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July 1988

Social Engineering and the Supply of Internists

Author Affiliations

Department of Postgraduate Medicine and Health Professions Education University of Michigan Medical School Ann Arbor, MI 48109

Arch Intern Med. 1988;148(7):1497-1498. doi:10.1001/archinte.1988.00380070015004

The ability of the federal government to implement change prescribed by evolving social policy is impressive. The perceived national physician shortage of the 1960s was addressed with federal financial support to medical schools that resulted in the doubling of the number of graduates from these schools in just over a decade. In similar fashion, the belief that the quality of human life could be improved through scientific research led to federal support for basic and clinical investigation. This has created a sizable population of well-trained biomedical scholars whose collective productivity is severalfold greater than two or three decades ago. Although not all of society's problems have been amenable to correction through federal financing, that mechanism has scored its victories.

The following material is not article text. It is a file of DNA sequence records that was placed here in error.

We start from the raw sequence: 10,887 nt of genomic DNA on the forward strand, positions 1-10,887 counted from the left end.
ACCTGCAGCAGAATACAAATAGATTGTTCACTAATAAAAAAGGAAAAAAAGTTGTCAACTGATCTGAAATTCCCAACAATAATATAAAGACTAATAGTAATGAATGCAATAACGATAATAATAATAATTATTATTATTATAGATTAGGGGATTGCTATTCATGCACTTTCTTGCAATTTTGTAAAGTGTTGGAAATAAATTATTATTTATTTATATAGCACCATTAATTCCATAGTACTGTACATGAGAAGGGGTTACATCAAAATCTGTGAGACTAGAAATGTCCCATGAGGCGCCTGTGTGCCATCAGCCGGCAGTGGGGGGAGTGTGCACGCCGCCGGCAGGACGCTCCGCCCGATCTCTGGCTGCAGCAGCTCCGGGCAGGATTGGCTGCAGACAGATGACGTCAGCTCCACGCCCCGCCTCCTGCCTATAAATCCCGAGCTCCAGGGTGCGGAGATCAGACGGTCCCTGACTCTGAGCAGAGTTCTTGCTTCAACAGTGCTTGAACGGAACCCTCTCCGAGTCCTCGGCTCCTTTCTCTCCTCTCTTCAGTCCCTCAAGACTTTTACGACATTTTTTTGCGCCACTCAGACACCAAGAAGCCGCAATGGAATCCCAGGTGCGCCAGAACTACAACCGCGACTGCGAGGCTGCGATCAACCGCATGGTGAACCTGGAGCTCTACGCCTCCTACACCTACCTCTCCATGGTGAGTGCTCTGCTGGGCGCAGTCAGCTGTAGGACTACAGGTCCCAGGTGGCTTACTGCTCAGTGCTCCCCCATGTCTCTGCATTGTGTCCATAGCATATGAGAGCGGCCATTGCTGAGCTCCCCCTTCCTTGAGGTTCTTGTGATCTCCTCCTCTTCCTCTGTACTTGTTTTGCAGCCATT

See also p 1509.

The withdrawal of federal support has often been associated with an atrophy of the target activity. The hoped-for "continuing support" from state, local, and private sources has

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